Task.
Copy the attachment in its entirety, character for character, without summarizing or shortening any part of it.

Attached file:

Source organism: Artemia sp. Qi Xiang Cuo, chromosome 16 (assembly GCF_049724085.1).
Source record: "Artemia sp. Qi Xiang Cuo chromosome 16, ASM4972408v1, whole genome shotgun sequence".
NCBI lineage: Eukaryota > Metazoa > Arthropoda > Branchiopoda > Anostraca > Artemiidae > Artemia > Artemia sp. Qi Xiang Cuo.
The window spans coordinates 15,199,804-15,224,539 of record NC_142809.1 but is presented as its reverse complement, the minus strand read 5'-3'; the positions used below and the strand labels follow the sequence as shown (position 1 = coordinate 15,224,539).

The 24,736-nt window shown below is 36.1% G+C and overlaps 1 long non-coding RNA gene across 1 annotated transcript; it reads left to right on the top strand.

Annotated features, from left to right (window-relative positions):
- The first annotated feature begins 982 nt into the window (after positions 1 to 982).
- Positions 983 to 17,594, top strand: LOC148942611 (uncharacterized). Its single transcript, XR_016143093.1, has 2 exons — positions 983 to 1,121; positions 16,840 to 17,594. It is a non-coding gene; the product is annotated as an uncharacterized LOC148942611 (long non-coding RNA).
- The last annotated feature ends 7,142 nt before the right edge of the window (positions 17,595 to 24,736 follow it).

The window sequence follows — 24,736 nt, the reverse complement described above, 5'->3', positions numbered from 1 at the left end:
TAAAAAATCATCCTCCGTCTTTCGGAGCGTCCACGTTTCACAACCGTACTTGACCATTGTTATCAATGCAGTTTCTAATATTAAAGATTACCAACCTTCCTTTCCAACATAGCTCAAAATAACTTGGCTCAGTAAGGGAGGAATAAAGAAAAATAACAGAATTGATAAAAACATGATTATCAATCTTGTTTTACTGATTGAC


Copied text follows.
Source organism: Artemia sp. Qi Xiang Cuo, chromosome 16 (assembly GCF_049724085.1).
Source record: "Artemia sp. Qi Xiang Cuo chromosome 16, ASM4972408v1, whole genome shotgun sequence".
NCBI lineage: Eukaryota > Metazoa > Arthropoda > Branchiopoda > Anostraca > Artemiidae > Artemia > Artemia sp. Qi Xiang Cuo.
The window spans coordinates 15,199,804-15,224,539 of record NC_142809.1 but is presented as its reverse complement, the minus strand read 5'-3'; the positions used below and the strand labels follow the sequence as shown (position 1 = coordinate 15,224,539).

The 24,736-nt window shown below is 36.1% G+C and overlaps 1 long non-coding RNA gene across 1 annotated transcript; it reads left to right on the top strand.

Annotated features, from left to right (window-relative positions):
- The first annotated feature begins 982 nt into the window (after positions 1 to 982).
- Positions 983 to 17,594, top strand: LOC148942611 (uncharacterized). Its single transcript, XR_016143093.1, has 2 exons — positions 983 to 1,121; positions 16,840 to 17,594. It is a non-coding gene; the product is annotated as an uncharacterized LOC148942611 (long non-coding RNA).
- The last annotated feature ends 7,142 nt before the right edge of the window (positions 17,595 to 24,736 follow it).

The window sequence follows — 24,736 nt, the reverse complement described above, 5'->3', positions numbered from 1 at the left end:
TAAAAAATCATCCTCCGTCTTTCGGAGCGTCCACGTTTCACAACCGTACTTGACCATTGTTATCAATGCAGTTTCTAATATTAAAGATTACCAACCTTCCTTTCCAACATAGCTCAAAATAACTTGGCTCAGTAAGGGAGGAATAAAGAAAAATAACAGAATTGATAAAAACATGATTATCAATCTTGTTTTACTGATTGAC